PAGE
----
I recently came across this intriguing instrument from the 1970s(?):

Wayne Kerr Universal Bridge B224

It's a "Universal Bridge" made by Wayne Kerr.

It's not a type of device I've come across before and I'm curious what these are (were?) used for.

  • 1
    \$\begingroup\$ That's an R-L-C measuring bridge with integrated tube amplifier. \$\endgroup\$ – Janka Sep 10 '18 at 20:50
  • \$\begingroup\$ @Janka: Not heard of a measuring bridge either I'm afraid. I guess more googling is in order. :) \$\endgroup\$ – NPE Sep 10 '18 at 20:51
  • \$\begingroup\$ vintage-radio.net/forum/… \$\endgroup\$ – Janka Sep 10 '18 at 20:54
  • \$\begingroup\$ Manual for the older B221 (which had magic eye tubes!) \$\endgroup\$ – Spehro Pefhany Sep 10 '18 at 22:05
  • \$\begingroup\$ I like how they label things in the "Mho" unit: ℧ \$\endgroup\$ – pipe Sep 11 '18 at 7:51

User Janka actually has told the essentials in a short form. Computerized measuring equipment weren't generally available in 1970, they started to appear after the microprocessors were common. Precision RLC and voltage measurements have been needed at least 150 years.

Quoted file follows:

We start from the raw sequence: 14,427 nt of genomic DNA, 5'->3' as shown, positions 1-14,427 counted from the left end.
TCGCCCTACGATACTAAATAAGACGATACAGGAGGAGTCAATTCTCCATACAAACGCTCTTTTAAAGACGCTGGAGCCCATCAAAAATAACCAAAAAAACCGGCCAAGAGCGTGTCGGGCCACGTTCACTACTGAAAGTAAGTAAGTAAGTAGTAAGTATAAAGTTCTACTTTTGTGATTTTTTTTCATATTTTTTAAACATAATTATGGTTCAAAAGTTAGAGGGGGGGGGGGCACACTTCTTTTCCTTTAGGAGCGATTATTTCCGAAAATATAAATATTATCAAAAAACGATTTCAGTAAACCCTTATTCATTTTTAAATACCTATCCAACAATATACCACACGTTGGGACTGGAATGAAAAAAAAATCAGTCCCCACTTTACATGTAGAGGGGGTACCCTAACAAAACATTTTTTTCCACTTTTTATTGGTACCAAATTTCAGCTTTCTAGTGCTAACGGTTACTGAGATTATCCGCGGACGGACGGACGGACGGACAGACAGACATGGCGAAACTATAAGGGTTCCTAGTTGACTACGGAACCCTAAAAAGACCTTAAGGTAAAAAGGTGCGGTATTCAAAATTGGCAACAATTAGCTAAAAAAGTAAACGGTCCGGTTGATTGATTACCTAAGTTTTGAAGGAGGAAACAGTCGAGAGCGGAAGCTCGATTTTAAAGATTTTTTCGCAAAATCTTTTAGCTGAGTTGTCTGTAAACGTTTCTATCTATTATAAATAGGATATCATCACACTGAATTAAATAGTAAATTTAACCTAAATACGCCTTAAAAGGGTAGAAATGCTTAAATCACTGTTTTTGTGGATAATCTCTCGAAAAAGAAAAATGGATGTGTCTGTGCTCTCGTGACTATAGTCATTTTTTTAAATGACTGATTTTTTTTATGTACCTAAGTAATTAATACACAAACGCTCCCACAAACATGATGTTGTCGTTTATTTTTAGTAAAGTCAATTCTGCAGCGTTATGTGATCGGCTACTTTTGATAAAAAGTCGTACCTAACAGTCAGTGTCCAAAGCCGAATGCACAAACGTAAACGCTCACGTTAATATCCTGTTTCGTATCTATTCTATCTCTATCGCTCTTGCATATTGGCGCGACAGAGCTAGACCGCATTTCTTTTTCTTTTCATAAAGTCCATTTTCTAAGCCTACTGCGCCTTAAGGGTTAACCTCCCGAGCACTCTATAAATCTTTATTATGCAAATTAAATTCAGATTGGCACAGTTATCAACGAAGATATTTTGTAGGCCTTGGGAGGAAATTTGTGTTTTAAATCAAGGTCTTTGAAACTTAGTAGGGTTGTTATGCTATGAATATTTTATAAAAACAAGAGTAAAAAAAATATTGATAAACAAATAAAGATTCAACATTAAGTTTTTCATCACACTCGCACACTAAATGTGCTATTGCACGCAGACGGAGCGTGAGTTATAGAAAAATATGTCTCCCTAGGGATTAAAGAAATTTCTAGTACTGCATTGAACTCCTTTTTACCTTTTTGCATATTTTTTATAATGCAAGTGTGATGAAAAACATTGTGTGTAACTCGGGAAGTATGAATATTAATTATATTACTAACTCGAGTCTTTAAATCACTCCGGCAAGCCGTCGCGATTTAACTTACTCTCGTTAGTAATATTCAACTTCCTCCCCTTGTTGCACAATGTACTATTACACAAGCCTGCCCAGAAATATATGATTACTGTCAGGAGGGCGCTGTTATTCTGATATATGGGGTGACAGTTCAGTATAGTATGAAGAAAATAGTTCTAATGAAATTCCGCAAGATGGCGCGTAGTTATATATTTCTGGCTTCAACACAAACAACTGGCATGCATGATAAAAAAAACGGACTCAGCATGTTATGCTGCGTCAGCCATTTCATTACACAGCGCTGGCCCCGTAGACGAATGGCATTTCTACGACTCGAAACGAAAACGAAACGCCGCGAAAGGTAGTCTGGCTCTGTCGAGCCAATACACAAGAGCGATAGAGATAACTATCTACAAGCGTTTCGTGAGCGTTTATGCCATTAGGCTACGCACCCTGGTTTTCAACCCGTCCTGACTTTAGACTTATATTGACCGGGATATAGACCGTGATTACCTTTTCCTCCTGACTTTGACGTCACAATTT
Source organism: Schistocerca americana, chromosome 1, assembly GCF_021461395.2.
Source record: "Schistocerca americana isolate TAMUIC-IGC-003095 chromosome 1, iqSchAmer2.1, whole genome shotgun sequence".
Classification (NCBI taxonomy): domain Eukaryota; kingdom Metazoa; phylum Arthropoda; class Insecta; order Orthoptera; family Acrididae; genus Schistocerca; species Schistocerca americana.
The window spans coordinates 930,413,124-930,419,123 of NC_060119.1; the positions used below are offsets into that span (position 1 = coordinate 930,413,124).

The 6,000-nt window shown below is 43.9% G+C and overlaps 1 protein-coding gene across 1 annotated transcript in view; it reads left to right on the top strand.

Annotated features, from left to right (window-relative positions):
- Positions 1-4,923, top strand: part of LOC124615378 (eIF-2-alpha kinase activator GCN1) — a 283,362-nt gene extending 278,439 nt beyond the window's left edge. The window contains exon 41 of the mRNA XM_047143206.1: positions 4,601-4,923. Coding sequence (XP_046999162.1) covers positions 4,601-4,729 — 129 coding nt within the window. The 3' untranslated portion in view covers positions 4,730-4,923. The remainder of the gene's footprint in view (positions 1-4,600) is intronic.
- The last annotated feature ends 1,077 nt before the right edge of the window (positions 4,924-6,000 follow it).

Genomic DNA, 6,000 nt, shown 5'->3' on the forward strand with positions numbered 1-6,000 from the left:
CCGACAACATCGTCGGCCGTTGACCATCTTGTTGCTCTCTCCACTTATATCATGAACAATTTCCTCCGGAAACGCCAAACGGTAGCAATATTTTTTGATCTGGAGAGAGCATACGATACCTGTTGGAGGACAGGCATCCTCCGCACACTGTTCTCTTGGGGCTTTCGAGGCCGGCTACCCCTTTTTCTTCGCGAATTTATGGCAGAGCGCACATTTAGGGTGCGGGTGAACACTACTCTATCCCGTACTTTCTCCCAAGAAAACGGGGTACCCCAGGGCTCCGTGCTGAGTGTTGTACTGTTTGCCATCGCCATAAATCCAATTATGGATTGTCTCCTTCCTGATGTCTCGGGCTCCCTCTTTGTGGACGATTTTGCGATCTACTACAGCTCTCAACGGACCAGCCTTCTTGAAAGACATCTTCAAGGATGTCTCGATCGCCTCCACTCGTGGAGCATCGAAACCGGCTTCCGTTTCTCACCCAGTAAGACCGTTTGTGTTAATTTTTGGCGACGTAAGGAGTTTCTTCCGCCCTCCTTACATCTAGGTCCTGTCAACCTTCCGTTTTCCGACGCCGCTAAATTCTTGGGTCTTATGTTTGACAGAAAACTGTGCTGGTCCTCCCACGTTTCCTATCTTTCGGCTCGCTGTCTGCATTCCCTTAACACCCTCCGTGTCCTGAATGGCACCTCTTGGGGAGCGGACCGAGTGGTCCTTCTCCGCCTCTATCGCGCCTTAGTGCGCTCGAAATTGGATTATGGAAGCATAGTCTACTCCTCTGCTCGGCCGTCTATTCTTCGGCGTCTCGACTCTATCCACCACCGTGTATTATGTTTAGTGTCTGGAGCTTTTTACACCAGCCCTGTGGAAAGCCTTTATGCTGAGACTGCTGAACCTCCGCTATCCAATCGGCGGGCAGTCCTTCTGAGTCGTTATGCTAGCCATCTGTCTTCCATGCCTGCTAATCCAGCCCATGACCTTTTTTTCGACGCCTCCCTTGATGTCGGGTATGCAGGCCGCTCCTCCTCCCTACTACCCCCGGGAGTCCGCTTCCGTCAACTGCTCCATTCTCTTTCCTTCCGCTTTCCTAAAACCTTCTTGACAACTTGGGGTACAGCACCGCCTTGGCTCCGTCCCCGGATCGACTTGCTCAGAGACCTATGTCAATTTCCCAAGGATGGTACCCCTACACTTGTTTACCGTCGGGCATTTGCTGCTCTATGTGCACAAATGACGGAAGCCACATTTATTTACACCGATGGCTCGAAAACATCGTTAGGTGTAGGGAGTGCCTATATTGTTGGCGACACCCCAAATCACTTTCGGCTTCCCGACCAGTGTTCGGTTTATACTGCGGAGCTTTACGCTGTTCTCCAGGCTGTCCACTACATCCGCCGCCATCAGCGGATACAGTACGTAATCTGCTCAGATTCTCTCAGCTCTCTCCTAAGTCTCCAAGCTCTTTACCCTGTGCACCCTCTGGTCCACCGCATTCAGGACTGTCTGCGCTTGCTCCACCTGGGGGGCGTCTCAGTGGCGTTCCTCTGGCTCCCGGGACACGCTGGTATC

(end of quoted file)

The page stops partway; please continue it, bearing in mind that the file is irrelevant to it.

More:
The grandgrandfather of this is Wheatstone's resistance bridge. The idea in bridges isn't to measure directly, but by comparing to a reference and finding the ratio between the reference and the unknown value.

When the object to be measured is far from ideal, for ex. a lossy inductor, quite complex solutions are needed. You have one. It finds at the same time the inductance and the loss resistance (or conductance) at certain operating frequency (audio range only to keep the stray capacitance and inductance out of the results). Or actually you find it. You turn the knobs until the meter is at zero position. You have "balanced the bridge".

In the 1980's instrument's like this were computerized. The user only connected the part to be measured, listened a moment how the relays clicked instead of turning the manual switches and red the results from the display (R and L)


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